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Vol. 1, No. 2: Winter 1995

The Southern Martial Tradition: A Memory

by Louis D. Rubin Jr.

“We were part of its community life. But we were Jewish, and not from the old families that had fought in the Confederate War.”

The earliest dream I can remember is of gateposts. A pathway in Hampton Park leads along an open area to a line of low trees and thickets. Next to and beyond it is the garden to which we are bound, and in front of it stretches a wire fence. The pathway leads to an opening in the fence next to the trees and thickets, through two narrow, dark green wooden posts. As we approach, a Confederate soldier materializes from one gatepost, marches across the open pathway, and disappears into the other post. He is followed by another, and another, walking silently across the pathway one after another, never more than one in view at a time, to vanish into the gatepost. There is a haziness to the scene—dark trees and shrubs, the shadows, the dirt pathway, the soldiers.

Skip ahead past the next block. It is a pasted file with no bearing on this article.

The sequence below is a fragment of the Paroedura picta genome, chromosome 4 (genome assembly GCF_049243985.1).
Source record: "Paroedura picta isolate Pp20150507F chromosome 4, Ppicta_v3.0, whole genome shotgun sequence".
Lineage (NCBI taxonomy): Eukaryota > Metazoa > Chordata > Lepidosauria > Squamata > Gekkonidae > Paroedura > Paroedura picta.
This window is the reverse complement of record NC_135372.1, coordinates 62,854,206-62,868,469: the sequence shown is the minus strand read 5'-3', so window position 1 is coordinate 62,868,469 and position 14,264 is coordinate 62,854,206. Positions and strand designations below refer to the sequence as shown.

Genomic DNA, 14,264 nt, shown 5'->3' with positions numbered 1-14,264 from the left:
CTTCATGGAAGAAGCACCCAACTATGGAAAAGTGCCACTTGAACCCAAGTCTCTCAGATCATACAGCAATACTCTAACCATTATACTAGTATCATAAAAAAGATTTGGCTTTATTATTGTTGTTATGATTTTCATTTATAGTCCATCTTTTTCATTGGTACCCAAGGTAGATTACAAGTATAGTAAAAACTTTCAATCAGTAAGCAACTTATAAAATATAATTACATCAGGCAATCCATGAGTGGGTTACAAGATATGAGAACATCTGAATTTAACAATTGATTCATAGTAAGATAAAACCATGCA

This article appears as an abstract above, the complete article can be accessed in Project Muse
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